Wednesday, May 7, 2014

Slow to field, expensive, and feature-poor

Other than that, it's a great weapons system:
The Army’s Comanche helicopter (22 years + $7 billion = zero helicopters) and the Joint Tactical Radio System (15 years and $6 billion before it was cancelled) are just two recent examples. But as the Government Accountability Office helpfully notes, these huge projects overall tend to “cost more, take longer to field, and often encounter performance problems” — not unlike the Empire’s moon-sized battle station. This means there are economic as well as operational reasons not to build them, which perhaps explains why I get a very bad feeling whenever I’m around one.

Real-life performance data shows that the most important and high-impact technologies are not the gold-plated, over-engineered wonder weapons that turn majors into colonels, colonels into generals, and young Jedi apprentices into Sith Lords. Instead, data suggest the real winners are humble, simple, low-cost products made by small, rapid innovation teams — the type of projects that don’t attract much attention from the press or from the brass because all they do is get the mission done without any fuss.

Defense analyst Pierre Sprey has written extensively about these “cheap winners” and “expensive losers,” a pattern which also showed up in my career. As I look back on 20 years in uniform, my most important contributions to national defense came when I worked on small droidish projects where I had no time, no money, and only a few teammates. My biggest frustrations and failures happened when I was in a cast of thousands, spending buckets of money and working towards a distant deadline.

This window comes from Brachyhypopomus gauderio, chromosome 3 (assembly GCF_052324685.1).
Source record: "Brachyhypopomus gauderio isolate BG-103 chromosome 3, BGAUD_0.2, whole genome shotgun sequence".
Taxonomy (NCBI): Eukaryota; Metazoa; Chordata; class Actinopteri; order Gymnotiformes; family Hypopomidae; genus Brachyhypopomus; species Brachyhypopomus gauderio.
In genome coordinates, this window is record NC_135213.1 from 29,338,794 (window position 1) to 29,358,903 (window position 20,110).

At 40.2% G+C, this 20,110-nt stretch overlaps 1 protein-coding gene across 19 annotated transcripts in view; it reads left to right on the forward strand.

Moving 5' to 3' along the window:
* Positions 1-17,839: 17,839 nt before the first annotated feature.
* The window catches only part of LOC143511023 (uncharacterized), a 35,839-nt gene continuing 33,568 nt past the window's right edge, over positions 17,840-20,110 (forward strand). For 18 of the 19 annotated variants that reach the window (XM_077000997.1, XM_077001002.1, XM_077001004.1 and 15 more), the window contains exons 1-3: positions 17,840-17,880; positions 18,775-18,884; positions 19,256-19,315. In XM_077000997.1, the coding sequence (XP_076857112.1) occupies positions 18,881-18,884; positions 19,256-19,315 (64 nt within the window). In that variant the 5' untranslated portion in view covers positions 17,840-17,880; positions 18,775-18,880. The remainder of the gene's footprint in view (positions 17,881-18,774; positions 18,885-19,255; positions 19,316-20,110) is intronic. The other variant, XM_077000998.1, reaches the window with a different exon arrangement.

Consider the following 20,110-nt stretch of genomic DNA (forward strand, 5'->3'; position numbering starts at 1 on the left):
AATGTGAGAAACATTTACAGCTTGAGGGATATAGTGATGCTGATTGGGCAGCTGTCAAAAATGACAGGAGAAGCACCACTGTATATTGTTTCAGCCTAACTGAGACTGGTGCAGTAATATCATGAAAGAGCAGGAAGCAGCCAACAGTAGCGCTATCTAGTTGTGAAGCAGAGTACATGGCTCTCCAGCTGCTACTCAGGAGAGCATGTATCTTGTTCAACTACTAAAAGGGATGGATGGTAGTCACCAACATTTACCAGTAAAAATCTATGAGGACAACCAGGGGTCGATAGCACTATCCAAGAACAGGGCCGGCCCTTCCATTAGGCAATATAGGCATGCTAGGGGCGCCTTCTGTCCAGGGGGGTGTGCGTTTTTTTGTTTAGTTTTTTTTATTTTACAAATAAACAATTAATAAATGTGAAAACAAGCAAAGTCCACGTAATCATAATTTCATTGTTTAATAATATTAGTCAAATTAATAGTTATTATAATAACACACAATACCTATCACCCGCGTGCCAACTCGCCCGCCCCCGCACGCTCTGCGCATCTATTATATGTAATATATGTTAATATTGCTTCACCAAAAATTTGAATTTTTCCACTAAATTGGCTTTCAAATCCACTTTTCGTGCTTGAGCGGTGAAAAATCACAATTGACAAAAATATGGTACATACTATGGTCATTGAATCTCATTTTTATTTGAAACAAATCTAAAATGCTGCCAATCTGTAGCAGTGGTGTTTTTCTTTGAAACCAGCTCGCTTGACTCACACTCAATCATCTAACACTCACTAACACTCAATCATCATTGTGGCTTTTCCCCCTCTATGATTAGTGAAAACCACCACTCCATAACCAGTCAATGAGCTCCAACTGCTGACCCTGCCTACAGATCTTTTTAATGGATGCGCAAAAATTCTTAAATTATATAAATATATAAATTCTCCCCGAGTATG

This is a picture perfect example of the Iron Law of Bureaucracy in action in the military.  Crappy weapons systems consume huge piles of funding and may never see action, but someone got his Star.


Old NFO said...

That it is... and don't forget the Congresscritters that keep throwing $$ at it, cause it funds folks in their districts... Byrd, and Inouye were champs at the CONGADD stuff...

OldAFSarge said...

As a computer buddy of mine would add, "And they're hard to use!"

Anonymous said...

Sprey used the wrong picture of the 175mm cannon. So he must be totally wrong about everything.

The picture he used was the 105mm Mobile Support Gun (MSG), which is designed to accompany infantry in the attack and strike at hardened positions like bunkers. It is compared to a howitzer, which would have a totally different mission.

Anonymous said...

Speaking in defense of the Bureaucracy, let me say that I am involved in this process and I can tell you that a lot of it is simply good people doing the best they can with no ulterior "get rich" fantasies.

We designed the M1 to defeat Russian T-72s. The M-48A5 might have got the job done, or it might not. We will never know. We do know that the M1 in Desert Storm cut through T-72s like they were WW1 French tanks. But every design feature was something some "warfighting professional" at Fort Knox was absolutely certain we had to have or we would lose WW3. Same thing for JTRS. A bunch of unimaginative pin heads at Fort Monmouth were certain what the "next generation " radio needed and while they were writing up government specs, cell phone companies left them in the dust.

Old NFO said...

Newreb- Don't get me started on JTRS, you're exactly right... sigh